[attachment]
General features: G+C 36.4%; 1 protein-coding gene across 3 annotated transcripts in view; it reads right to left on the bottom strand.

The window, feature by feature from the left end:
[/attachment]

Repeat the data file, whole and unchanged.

General features: G+C 36.4%; 1 protein-coding gene across 3 annotated transcripts in view; it reads right to left on the bottom strand.

The window, feature by feature from the left end: